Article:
Madame Lalaurie has been called the Mistress of Death. She and her third husband (she was twice widowed) lived in this grand French Quarter mansion in the early 1800s. Those lucky enough to be invited to the couple’s lavish gatherings marveled at the home’s opulent interior and the gracious welcome they felt from the lady of the house. But there was another far less genteel side to the house and the hostess. That horrible reality was revealed in 1834 when a fire erupted in the kitchen of the Lalaurie house and quickly spread. No one could have imagined the atrocities that firemen found when they entered the home. Delphine Lalaurie had been gruesomely torturing her slaves. A seventy-year-old cook was found chained by the ankle to the oven. She confessed to starting the fire as a suicide attempt because she feared being taken to the third floor. She said anyone taken there never came back. That’s where the firemen found more than a dozen slaves, male and female, locked behind a barred door. Some were chained to the wall; some were strapped to makeshift hospital beds; some were confined to cages. All had been horrible tortured. Many were mutilated.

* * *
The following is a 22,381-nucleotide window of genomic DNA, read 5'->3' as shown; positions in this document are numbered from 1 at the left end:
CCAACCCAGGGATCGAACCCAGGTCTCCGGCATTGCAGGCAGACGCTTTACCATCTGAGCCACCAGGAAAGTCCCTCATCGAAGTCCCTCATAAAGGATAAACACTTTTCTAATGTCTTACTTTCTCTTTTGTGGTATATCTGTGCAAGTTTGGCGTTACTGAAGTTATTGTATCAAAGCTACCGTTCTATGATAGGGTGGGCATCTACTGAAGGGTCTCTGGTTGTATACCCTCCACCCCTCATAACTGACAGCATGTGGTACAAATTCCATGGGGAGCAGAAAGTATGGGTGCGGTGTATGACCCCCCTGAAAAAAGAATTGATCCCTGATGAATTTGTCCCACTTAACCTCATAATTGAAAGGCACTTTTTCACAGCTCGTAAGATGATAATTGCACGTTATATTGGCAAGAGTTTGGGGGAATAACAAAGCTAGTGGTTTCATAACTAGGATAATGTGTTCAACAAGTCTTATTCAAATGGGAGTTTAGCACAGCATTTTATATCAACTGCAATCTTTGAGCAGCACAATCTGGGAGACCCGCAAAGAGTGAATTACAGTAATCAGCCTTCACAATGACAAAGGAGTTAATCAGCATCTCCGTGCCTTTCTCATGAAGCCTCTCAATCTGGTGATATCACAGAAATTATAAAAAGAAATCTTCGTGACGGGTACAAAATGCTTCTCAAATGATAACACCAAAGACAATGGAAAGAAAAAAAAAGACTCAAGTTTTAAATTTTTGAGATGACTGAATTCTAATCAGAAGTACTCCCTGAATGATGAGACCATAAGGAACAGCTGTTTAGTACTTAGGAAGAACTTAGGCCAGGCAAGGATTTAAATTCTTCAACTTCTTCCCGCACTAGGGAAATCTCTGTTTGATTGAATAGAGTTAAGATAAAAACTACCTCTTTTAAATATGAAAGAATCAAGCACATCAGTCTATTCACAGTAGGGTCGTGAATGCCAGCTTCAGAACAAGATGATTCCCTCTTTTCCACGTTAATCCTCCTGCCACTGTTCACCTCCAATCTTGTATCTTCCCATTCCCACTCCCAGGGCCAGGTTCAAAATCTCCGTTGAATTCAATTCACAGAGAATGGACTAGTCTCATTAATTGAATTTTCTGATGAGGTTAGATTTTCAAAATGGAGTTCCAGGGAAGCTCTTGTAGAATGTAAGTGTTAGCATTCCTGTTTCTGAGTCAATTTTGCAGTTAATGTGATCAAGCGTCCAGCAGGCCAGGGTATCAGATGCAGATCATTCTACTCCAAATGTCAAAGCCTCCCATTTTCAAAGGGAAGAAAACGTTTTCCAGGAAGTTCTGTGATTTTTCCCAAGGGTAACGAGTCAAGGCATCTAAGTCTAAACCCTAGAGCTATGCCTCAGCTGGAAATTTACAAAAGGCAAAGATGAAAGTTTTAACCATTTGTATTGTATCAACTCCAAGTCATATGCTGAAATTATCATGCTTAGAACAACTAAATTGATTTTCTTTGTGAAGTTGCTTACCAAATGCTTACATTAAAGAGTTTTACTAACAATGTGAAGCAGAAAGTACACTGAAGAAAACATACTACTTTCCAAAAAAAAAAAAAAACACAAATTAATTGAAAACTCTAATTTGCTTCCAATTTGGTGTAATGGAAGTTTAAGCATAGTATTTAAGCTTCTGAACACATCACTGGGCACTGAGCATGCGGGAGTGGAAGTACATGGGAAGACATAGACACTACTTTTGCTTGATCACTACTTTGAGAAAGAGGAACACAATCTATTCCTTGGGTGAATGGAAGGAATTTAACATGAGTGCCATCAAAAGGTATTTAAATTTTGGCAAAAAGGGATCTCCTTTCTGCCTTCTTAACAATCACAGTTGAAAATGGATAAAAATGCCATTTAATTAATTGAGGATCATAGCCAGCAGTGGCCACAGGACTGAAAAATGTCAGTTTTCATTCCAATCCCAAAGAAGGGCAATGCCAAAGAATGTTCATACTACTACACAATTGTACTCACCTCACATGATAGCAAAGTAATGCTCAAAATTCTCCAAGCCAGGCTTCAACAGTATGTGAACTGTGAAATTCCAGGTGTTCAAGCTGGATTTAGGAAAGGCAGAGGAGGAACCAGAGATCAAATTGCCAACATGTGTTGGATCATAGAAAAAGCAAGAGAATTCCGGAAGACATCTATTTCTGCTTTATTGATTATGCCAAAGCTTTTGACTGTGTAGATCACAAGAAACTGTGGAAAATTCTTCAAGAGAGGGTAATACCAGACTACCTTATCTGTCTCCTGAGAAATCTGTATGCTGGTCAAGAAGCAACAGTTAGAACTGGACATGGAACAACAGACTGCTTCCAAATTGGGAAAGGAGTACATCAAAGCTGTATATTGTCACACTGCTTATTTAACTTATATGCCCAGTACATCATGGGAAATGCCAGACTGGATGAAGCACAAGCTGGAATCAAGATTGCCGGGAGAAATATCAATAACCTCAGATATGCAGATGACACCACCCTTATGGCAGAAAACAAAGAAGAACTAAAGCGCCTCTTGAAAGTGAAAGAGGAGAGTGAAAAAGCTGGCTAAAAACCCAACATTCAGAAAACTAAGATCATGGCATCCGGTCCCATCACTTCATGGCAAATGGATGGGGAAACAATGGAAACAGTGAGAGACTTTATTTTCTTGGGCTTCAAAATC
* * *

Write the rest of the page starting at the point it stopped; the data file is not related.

Word quickly spread of the evil that had occurred in the middle of the French Quarter and an angry mob assembled in front of the house. A carriage sped out the gates and through the crowd. The Lalaurie family was never seen again. Some say they fled to France. Others say they escaped to the woods north of New Orleans along Lake Pontchartrain. The Mistress of Death might have left her mansion, but the ghosts of her victims remained. The building went through a series of owners and tenants who were haunted by groans, cries, and screams of agony. The Lalaurie house and its mistress have recently experienced a bit of Hollywood-related hype. Actor Nicolas Cage purchased the Lalaurie house in 2007 and lost it in foreclosure on November 13, 2009. And the actress Kathy Bates played a character based on Delphine Lalaurie in the 2013 television series American Horror Story: Coven, which was filmed in New Orleans.
MISS HARPER LEE’S HAUNTED NEW ORLEANS TOUR
Thanks for joining me on my haunted New Orleans tour. If you missed any of our stops, you can click on the links below.
Stop 4: Lafitte’s Blacksmith Shop & the Lalaurie House